- The Washington Times - Thursday, April 5, 2007

AUGUSTA, Ga. — The golf world is tired of waiting for the young guns to stop firing major blanks.

In the five years immediately following Tiger Woods’ shocking major breakout at the 1997 Masters, the game had a constant subplot beneath Tiger’s torrent and Phil’s frustration.

Tiger already had given golf a taste of an athletic revolution, and a full buffet was supposedly on the way. They were known as the young guns — a wave of twentysomethings with flat bellies, astounding talent and no fear.

In a world of would-be Tiger rivals then defined by the paunchy, practice-allergic or constitution-questioned likes of Phil Mickelson, Davis Love, Ernie Els and Fred Couples, the young players promised fitness, precision, commitment and fire.

The golf world bubbled happily about the prospects of players like Spain’s Sergio Garcia, South Africa’s Trevor Immelman, Australians Adam Scott and Aaron Baddeley, Augusta’s Charles Howell and England’s Luke Donald and Paul Casey. This was generation next, a youth movement heralded by Garcia’s sterling second-place performance behind Tiger at the 1999 PGA Championship.

What happened?

Eight years after Garcia teased the golf world at Medinah, the aforementioned young guns (those in this week’s field) are a collective 0-for-132 in the majors.

“If every other 26-year-old was out here winning majors, I’d be annoyed. But that’s not the case,” said Scott, who is 0-for-23. “It’s something that I would like to happen sooner rather than later, but I think you’ve got to be a little patient with this.”

Patient? Prodigies weren’t supposed to need patience until this lost generation arrived on the scene.

Garcia, perhaps the oldest 27-year-old in sports, has become the poster child for young gun failure. Garcia has 12 combined PGA and European tour victories and an equal number of major top 10s, but given his skills and raft of opportunities, the world expected at least one major by now.

“Me also, but it has not worked out that way,” Garcia said yesterday. “I don’t know about young guys or whatever, but I understand that is a hole in my record. That’s why we’re here this week, to hopefully work on that.”

That hope blushes with a bit more promise than usual at this week’s 71st Masters, given the recent rash of minor successes for the group.

Scott, ranked third in the world, won last week in Houston.

Baddeley broke a five-year pro slump with a victory at last year’s Heritage Classic and added to the momentum with a second PGA Tour victory (FBR Open) earlier this season to earn Sports Illustrated’s dark-horse Masters nod.

Casey, a 29-year-old who was brilliant for Europe at the K Club in last year’s Ryder Cup, has one win and five other top 20 finishes in eight starts on both tours this season.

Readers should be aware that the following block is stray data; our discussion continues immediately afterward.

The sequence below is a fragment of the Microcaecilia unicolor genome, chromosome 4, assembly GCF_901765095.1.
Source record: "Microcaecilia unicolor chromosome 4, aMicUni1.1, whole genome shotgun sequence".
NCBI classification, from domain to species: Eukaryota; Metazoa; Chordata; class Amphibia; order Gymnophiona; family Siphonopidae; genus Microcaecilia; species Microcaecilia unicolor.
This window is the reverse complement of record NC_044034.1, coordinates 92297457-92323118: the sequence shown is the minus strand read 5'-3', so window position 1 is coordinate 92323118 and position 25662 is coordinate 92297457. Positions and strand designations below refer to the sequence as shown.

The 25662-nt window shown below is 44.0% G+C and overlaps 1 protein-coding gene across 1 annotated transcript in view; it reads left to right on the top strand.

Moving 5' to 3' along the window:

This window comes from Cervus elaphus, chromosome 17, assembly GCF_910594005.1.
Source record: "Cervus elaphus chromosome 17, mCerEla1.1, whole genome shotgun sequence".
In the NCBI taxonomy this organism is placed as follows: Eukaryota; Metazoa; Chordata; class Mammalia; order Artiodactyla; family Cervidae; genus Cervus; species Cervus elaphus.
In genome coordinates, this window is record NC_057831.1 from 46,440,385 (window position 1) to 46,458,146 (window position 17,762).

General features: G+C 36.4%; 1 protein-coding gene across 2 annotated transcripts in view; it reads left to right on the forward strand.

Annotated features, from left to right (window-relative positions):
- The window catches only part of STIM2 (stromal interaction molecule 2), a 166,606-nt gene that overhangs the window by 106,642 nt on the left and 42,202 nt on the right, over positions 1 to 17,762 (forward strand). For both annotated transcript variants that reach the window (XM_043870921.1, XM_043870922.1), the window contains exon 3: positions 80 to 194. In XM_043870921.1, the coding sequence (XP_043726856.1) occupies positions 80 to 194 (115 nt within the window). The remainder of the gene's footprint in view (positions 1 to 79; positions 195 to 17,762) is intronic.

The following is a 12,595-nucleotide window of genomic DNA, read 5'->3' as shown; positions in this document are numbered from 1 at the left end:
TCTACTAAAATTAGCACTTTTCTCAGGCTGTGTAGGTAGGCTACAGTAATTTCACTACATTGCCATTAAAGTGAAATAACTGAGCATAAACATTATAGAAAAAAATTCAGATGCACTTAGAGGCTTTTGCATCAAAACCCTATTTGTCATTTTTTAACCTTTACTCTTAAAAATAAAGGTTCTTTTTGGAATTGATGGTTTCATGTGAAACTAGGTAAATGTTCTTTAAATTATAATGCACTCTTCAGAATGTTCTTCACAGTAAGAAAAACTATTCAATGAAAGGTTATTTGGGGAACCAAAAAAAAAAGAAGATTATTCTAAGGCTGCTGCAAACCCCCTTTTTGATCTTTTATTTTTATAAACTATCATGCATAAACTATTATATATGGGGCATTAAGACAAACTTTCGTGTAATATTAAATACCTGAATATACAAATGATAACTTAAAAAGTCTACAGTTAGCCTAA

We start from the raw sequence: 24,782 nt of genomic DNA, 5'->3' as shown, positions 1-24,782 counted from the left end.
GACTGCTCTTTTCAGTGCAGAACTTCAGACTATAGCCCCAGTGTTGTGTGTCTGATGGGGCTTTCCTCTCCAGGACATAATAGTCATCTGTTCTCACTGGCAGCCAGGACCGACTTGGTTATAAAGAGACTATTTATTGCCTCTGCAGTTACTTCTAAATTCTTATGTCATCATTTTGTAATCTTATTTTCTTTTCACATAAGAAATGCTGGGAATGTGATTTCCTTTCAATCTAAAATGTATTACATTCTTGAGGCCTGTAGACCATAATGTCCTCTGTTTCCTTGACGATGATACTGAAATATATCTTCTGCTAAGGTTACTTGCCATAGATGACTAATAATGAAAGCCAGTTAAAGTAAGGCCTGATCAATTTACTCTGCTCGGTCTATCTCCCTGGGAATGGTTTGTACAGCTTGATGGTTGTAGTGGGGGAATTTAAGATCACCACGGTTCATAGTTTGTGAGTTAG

And Howell, the hometown hero built like a flagstick, broke a five-year drought earlier this year at the Nissan Open, bouncing Mickelson in a playoff at Riviera to earn his second PGA Tour victory and a major infusion of confidence.

“I was more relieved than anything,” said Howell, who probably ranks fourth to Tiger, Phil and Scott in publicity this week. “That was real big for my confidence. I needed to win a tournament to feel as good as I did now as opposed to finishing second again.”

Howell shined at Oklahoma State, making his underachieving early career even more surprising.

“I wanted to have a perfect-looking golf swing, and I wanted to have the mechanics and technical aspects of it perfect. I think I bogged down in that,” Howell said of his struggles. “Because at the end of the day, the lowest score wins, not the prettiest golf swing. I think it’s taken me a long time to grow up and learn those things.”

Like all things golf, perhaps the plight of the young guns ultimately comes back to Tiger. If not for Tiger’s immediate adjustment to and outrageous success at the pro level, expectations on those who followed immediately in his footsteps would have been markedly lower. Nobody has a way of making average look incompetent like Woods.

But it has been a while since anyone expected anything remotely on Woods’ level from the game’s younger set. Even Tiger took a swipe at the group when a reporter asked, “Do you start to get the sense that there are maybe a few guys younger than you who can possibly push you and Vijay and Phil on this course now?”

“Who?” responded Tiger, without a hint of a smile, before questioning the young group’s dearth of contending experiences at the Masters. “There’s so many distractions that you have to know how to handle it. Phil had been there many a time before he won, and it helps.”

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